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A Small Company Creating a Big Impact

The relationship between insolvency and reconstruction firm Rodgers Reidy and United Way Australia began in early 2011 when the company’s Directors, Robert Moodie and Geoff Reidy, offered pro bono space within the firm’s Sydney CBD office for United Way Australia to use as it’s headquarters.

Since then our partnership has grown to become an inspiring example of the mutual benefits of corporate social responsibility.Rodgers Reidy & United Way Australia staff

Since 2011, Rodgers Reidy have partnered with us to Give, Advocate and Volunteer. A great example of this is that all of the firm’s staff are encouraged to volunteer and mentor high school students involved in United Way’s youth unemployment programs. The initiative has proven to be effective in engaging staff, with the team deriving great satisfaction from using their skills and experience to help students who have had little exposure to positive role models.

“We consider involvement with UWA an important element of staff personal development,” says Mr Moodie. “Our numbers have gone through the roof as far as employee engagement goes. It’s really encouraging that our employees take pride in the firm, feel that they are making a positive contribution to society, and know that they are working with an ethical organisation.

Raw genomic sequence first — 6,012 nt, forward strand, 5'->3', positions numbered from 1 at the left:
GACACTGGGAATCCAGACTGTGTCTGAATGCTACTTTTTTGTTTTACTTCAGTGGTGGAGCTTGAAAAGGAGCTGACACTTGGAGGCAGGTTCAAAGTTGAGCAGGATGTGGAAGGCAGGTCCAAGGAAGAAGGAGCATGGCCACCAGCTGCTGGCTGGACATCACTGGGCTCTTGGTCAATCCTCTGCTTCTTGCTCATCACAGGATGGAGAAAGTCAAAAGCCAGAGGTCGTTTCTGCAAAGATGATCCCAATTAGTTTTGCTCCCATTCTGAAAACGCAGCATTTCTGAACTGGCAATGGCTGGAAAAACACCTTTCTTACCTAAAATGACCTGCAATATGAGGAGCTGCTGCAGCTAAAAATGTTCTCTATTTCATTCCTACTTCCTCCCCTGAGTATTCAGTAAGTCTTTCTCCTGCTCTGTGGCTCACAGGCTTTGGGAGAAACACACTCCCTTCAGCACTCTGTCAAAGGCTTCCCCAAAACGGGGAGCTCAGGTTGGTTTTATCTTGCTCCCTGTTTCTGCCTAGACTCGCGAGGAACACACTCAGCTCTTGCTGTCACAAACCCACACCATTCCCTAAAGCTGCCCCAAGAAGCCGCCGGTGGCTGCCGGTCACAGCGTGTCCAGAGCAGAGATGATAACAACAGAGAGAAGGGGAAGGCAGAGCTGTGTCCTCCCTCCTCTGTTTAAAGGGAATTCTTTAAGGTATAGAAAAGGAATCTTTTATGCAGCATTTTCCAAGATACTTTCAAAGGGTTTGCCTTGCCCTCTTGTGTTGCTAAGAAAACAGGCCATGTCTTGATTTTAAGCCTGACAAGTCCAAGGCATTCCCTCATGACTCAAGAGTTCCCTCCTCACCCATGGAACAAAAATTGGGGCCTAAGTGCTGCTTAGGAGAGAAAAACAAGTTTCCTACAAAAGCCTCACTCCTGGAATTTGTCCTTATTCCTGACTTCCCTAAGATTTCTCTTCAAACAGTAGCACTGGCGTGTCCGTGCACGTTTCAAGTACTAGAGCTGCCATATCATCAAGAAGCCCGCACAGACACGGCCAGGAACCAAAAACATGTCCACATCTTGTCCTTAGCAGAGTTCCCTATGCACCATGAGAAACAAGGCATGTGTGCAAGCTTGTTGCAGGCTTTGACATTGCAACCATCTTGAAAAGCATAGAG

As insolvency practitioners we are at one end of the capitalist spectrum – working alongside UWA gives our staff exposure to the other end,” Mr Moodie reflects.

Rodgers Reidy staff not only participate in volunteering activities but also take part in fundraisers including United Way Australia’s annual Christmas appeal, Gift of Reading.

“The Gift of Reading is a fantastic online campaign raising funds to support early literacy development for kids in disadvantaged communities. It ticks both boxes of being a great way to engage our staff and helps us as an organisation to give back to the community,” Mr Moodie reflects.

The Rodgers Reidy team raised almost $5000 last year to support children in vulnerable communities to learn to read, learn and succeed in life with the firm matching all staff donations.

So inspired were their senior management to help United Way identify new  opportunities, that Mr Moodie recently initiated United Way’s first ever Spring Ball, to be held at Sydney Town Hall in September.

“I think that more and more businesses are starting to understand the positive benefits of being involved with community based giving. It can create a far wider benefit to staff and core business as well as amplify social good. It’s a win-win situation,” Mr Moodie, explains.

One strong example of how a small company can make a large difference.

Find out how your company can invest its time, talent and treasure in helping children and young people to read, learn and succeed in life.


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